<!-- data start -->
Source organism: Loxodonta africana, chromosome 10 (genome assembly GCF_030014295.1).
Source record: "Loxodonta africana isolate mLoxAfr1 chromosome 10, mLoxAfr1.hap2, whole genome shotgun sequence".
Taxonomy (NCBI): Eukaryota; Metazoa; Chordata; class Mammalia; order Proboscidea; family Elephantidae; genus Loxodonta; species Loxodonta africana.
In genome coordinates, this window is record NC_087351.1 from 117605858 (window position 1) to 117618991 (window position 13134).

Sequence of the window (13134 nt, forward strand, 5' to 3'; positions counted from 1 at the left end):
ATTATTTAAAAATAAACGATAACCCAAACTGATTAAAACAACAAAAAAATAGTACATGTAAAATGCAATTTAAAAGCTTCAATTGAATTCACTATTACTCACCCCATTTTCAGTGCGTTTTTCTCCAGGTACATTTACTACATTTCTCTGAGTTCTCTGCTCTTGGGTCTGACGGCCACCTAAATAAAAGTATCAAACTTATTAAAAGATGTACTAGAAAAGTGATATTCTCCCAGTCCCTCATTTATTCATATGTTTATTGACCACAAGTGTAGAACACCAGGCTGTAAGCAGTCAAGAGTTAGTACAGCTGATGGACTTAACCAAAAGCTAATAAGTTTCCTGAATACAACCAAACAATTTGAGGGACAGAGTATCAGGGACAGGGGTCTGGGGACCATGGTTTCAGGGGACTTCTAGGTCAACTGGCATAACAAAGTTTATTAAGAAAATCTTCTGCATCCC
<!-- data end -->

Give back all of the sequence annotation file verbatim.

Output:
Source organism: Loxodonta africana, chromosome 10 (genome assembly GCF_030014295.1).
Source record: "Loxodonta africana isolate mLoxAfr1 chromosome 10, mLoxAfr1.hap2, whole genome shotgun sequence".
Taxonomy (NCBI): Eukaryota; Metazoa; Chordata; class Mammalia; order Proboscidea; family Elephantidae; genus Loxodonta; species Loxodonta africana.
In genome coordinates, this window is record NC_087351.1 from 117605858 (window position 1) to 117618991 (window position 13134).

Sequence of the window (13134 nt, forward strand, 5' to 3'; positions counted from 1 at the left end):
ATTATTTAAAAATAAACGATAACCCAAACTGATTAAAACAACAAAAAAATAGTACATGTAAAATGCAATTTAAAAGCTTCAATTGAATTCACTATTACTCACCCCATTTTCAGTGCGTTTTTCTCCAGGTACATTTACTACATTTCTCTGAGTTCTCTGCTCTTGGGTCTGACGGCCACCTAAATAAAAGTATCAAACTTATTAAAAGATGTACTAGAAAAGTGATATTCTCCCAGTCCCTCATTTATTCATATGTTTATTGACCACAAGTGTAGAACACCAGGCTGTAAGCAGTCAAGAGTTAGTACAGCTGATGGACTTAACCAAAAGCTAATAAGTTTCCTGAATACAACCAAACAATTTGAGGGACAGAGTATCAGGGACAGGGGTCTGGGGACCATGGTTTCAGGGGACTTCTAGGTCAACTGGCATAACAAAGTTTATTAAGAAAATCTTCTGCATCCC